• Ficus neriifolia: According to Jerry Meislik, "the most useful fig for bonsai is the willow leafed fig. The small leaf is in excellent scale for bonsai and the tree has good branch ramification, good basal rootage and excellent aerial root formation."[9]
  • Portulacaria afra: The dwarf jade looks a lot like a baby jade plant and is used similarly.
  • Schefflera arboricola: The Hawaiian umbrella tree is a popular, hardy houseplant that is ideal for irregular, banyan or roots-on-rock forms.[10] Since it can sprout on old wood, an old specimen can be pruned back to a stockier shape with thick trunk and roots. It tolerates root exposure very well, is drought-resistant and requires a moderate amount of light. Under high humidity conditions, it produces aerial roots and can therefore be shaped as a banyan tree.
  • Schlumbergera: The Christmas cactus does not have a real trunk but easily lends itself to a cascade-type bonsai shape. It tolerates shade, not drought.
  • Tamarindus indica The tamarind has recently become popular in bonsai culture, frequently used in Asian countries like Indonesia, Taiwan and the Philippines. In the last Japan Airlines World Bonsai competition, Mr. Budi Sulistyo of Indonesia won the second prize with an ancient tamarind bonsai.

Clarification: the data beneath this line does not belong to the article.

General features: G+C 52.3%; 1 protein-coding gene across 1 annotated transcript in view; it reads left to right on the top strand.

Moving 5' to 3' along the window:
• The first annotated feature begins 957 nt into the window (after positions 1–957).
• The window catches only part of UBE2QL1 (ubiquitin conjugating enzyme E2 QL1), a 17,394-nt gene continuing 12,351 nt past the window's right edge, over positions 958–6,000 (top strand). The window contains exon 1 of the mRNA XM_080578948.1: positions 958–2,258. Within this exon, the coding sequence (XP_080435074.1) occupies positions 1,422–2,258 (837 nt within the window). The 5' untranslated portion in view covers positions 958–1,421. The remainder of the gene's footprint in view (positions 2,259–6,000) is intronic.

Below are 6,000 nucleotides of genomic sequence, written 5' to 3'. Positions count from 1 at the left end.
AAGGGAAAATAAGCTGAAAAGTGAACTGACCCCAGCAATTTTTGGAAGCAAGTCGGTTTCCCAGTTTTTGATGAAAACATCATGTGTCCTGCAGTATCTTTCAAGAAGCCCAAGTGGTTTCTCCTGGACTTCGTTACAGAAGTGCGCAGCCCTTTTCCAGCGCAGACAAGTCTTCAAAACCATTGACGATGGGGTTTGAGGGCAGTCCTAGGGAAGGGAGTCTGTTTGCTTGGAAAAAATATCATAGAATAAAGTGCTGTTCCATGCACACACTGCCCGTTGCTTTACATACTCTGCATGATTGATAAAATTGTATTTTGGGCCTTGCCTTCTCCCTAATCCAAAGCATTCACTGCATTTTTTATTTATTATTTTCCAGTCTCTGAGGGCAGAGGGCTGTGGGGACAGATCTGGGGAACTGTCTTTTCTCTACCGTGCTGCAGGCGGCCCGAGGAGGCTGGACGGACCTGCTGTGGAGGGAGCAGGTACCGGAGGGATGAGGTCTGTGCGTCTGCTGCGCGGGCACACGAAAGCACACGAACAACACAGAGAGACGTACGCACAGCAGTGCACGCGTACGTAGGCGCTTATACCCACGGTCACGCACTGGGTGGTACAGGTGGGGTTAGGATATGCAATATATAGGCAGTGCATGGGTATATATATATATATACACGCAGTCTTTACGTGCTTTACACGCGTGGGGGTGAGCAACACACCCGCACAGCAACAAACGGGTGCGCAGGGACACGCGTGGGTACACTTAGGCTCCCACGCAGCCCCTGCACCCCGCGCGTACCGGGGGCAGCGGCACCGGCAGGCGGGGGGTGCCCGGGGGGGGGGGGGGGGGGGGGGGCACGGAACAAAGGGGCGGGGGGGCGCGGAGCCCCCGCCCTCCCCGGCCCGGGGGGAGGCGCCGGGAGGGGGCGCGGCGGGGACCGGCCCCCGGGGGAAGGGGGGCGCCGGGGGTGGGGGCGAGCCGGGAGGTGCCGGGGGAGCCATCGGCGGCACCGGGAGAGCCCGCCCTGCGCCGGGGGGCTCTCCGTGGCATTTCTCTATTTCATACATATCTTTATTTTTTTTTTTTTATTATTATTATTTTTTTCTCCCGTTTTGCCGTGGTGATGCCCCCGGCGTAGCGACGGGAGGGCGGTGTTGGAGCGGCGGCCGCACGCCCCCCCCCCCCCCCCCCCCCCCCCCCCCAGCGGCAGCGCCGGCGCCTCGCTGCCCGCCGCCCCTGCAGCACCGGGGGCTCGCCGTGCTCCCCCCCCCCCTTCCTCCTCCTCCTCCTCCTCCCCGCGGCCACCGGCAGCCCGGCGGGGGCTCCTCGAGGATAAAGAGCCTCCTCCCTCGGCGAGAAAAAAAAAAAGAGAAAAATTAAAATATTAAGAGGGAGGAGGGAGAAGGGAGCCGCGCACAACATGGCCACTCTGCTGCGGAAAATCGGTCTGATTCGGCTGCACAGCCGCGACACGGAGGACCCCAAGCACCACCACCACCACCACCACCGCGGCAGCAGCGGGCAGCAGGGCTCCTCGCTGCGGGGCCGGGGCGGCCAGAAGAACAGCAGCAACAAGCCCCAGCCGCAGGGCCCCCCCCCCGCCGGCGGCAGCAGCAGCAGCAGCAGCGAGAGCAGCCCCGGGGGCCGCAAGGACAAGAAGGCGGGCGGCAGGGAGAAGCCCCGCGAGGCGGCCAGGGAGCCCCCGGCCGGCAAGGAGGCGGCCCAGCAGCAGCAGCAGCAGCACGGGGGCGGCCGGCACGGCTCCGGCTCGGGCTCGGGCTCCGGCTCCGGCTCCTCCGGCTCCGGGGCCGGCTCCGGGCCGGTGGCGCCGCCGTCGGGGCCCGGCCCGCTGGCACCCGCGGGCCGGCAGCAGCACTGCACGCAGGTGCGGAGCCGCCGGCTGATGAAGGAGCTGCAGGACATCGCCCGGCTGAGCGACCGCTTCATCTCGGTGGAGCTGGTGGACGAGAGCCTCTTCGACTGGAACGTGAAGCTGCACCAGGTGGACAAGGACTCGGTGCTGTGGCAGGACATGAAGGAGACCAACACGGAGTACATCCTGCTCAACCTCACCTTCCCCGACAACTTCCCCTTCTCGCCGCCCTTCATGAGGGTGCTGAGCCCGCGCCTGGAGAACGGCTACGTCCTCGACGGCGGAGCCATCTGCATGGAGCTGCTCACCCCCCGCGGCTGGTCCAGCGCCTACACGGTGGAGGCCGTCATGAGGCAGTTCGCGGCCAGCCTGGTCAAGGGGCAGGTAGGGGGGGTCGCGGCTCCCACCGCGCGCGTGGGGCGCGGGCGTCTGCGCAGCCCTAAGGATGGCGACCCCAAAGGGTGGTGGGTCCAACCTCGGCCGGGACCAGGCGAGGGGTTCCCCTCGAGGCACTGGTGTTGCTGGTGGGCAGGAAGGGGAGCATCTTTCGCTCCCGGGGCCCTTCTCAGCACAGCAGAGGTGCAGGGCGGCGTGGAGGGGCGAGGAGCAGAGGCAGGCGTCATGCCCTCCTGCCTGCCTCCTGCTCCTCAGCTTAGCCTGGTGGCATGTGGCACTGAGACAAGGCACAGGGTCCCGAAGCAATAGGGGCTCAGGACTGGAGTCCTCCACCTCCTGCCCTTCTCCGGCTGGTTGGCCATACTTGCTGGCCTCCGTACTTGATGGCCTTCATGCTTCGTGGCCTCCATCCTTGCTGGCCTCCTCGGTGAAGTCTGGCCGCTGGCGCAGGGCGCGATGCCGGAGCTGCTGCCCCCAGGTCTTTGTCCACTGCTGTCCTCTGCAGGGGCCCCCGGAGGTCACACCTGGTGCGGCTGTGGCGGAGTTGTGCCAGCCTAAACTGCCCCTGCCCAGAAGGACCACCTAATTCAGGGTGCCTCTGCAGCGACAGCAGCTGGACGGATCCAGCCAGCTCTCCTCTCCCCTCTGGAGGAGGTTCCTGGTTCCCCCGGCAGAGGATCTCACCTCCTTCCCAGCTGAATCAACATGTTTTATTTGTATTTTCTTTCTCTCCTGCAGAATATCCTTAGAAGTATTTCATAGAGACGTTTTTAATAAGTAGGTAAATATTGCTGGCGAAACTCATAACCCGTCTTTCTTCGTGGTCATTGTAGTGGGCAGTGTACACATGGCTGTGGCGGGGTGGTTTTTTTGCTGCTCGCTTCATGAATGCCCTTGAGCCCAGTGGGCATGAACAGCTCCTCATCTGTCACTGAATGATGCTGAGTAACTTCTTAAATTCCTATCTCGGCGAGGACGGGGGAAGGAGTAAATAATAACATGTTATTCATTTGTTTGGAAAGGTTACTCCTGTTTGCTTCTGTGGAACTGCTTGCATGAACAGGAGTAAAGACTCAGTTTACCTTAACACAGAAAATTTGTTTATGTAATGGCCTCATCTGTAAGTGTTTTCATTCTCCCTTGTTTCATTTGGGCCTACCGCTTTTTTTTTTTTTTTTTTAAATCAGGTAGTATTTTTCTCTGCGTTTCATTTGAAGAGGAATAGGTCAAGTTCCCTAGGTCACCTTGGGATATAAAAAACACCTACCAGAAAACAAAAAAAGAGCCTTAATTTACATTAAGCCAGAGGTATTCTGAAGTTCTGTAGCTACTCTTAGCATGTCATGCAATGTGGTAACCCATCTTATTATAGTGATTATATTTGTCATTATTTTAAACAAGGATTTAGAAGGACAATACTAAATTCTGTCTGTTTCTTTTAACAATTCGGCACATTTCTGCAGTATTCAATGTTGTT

Small succulents may be used as accent plants:

Other climatic origins[edit]

With proper care, a number of non-tropical plants can also thrive as indoor bonsai.[8][11][12][13][14]

Camellia japonica, U.S. National Bonsai and Penjing Museum
  • Araucaria heterophylla: The Norfolk Pine is a needle-bearing evergreen. It does well indoors and is often seen in commercial buildings, but is not easily shaped to bonsai styles.
  • Ardisia crenata: The spear-flower will flower and produce berry-like fruit when grown indoors.
  • Bougainvillea: This flowering shrub, native to South America, will grow indoors with sufficient light.
  • Bucida molineti: The black olive is native to southern Florida in the US, and has a compact growth habit suited to bonsai forms.
  • Boxwood: Found on nearly every continent, boxwood varieties are tough but attractive bonsai. The varieties Buxus harlandii and Buxus microphylla (Kingsville boxwood) have tiny leaves and develop mature-looking bark, supporting bonsai aesthetics.